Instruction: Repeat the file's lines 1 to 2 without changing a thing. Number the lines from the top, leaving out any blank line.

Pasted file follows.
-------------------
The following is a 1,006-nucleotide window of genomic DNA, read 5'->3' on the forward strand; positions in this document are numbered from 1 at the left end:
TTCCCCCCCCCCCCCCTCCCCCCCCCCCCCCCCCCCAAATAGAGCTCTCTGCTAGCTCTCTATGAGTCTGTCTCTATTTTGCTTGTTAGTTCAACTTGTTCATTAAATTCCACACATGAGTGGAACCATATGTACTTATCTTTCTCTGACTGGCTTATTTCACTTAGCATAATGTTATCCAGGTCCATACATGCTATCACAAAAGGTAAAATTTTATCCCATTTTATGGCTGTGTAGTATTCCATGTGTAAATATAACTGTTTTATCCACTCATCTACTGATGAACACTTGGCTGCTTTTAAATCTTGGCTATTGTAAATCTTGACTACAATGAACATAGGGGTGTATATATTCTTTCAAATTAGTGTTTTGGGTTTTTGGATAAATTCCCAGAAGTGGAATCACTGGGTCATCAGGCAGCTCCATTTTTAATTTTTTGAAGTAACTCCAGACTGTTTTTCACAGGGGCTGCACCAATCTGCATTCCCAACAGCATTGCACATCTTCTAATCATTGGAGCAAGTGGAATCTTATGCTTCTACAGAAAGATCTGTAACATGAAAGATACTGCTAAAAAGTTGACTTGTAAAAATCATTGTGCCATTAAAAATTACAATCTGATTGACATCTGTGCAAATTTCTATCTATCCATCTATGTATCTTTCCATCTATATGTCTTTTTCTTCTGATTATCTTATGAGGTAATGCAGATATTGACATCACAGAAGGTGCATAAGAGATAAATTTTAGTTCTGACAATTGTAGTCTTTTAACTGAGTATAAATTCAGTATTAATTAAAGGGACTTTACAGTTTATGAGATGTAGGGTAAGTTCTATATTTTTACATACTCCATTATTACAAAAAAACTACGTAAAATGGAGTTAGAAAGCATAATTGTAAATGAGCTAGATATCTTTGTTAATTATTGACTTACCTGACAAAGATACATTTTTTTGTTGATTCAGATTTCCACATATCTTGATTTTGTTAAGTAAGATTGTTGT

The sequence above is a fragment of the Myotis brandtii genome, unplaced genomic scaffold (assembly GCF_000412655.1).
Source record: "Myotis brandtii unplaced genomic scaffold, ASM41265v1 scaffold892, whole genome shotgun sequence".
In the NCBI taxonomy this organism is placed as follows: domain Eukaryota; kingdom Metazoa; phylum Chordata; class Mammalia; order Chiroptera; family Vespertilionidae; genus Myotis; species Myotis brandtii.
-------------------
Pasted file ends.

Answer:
The following is a 1,006-nucleotide window of genomic DNA, read 5'->3' on the forward strand; positions in this document are numbered from 1 at the left end:
TTCCCCCCCCCCCCCCTCCCCCCCCCCCCCCCCCCCAAATAGAGCTCTCTGCTAGCTCTCTATGAGTCTGTCTCTATTTTGCTTGTTAGTTCAACTTGTTCATTAAATTCCACACATGAGTGGAACCATATGTACTTATCTTTCTCTGACTGGCTTATTTCACTTAGCATAATGTTATCCAGGTCCATACATGCTATCACAAAAGGTAAAATTTTATCCCATTTTATGGCTGTGTAGTATTCCATGTGTAAATATAACTGTTTTATCCACTCATCTACTGATGAACACTTGGCTGCTTTTAAATCTTGGCTATTGTAAATCTTGACTACAATGAACATAGGGGTGTATATATTCTTTCAAATTAGTGTTTTGGGTTTTTGGATAAATTCCCAGAAGTGGAATCACTGGGTCATCAGGCAGCTCCATTTTTAATTTTTTGAAGTAACTCCAGACTGTTTTTCACAGGGGCTGCACCAATCTGCATTCCCAACAGCATTGCACATCTTCTAATCATTGGAGCAAGTGGAATCTTATGCTTCTACAGAAAGATCTGTAACATGAAAGATACTGCTAAAAAGTTGACTTGTAAAAATCATTGTGCCATTAAAAATTACAATCTGATTGACATCTGTGCAAATTTCTATCTATCCATCTATGTATCTTTCCATCTATATGTCTTTTTCTTCTGATTATCTTATGAGGTAATGCAGATATTGACATCACAGAAGGTGCATAAGAGATAAATTTTAGTTCTGACAATTGTAGTCTTTTAACTGAGTATAAATTCAGTATTAATTAAAGGGACTTTACAGTTTATGAGATGTAGGGTAAGTTCTATATTTTTACATACTCCATTATTACAAAAAAACTACGTAAAATGGAGTTAGAAAGCATAATTGTAAATGAGCTAGATATCTTTGTTAATTATTGACTTACCTGACAAAGATACATTTTTTTGTTGATTCAGATTTCCACATATCTTGATTTTGTTAAGTAAGATTGTTGT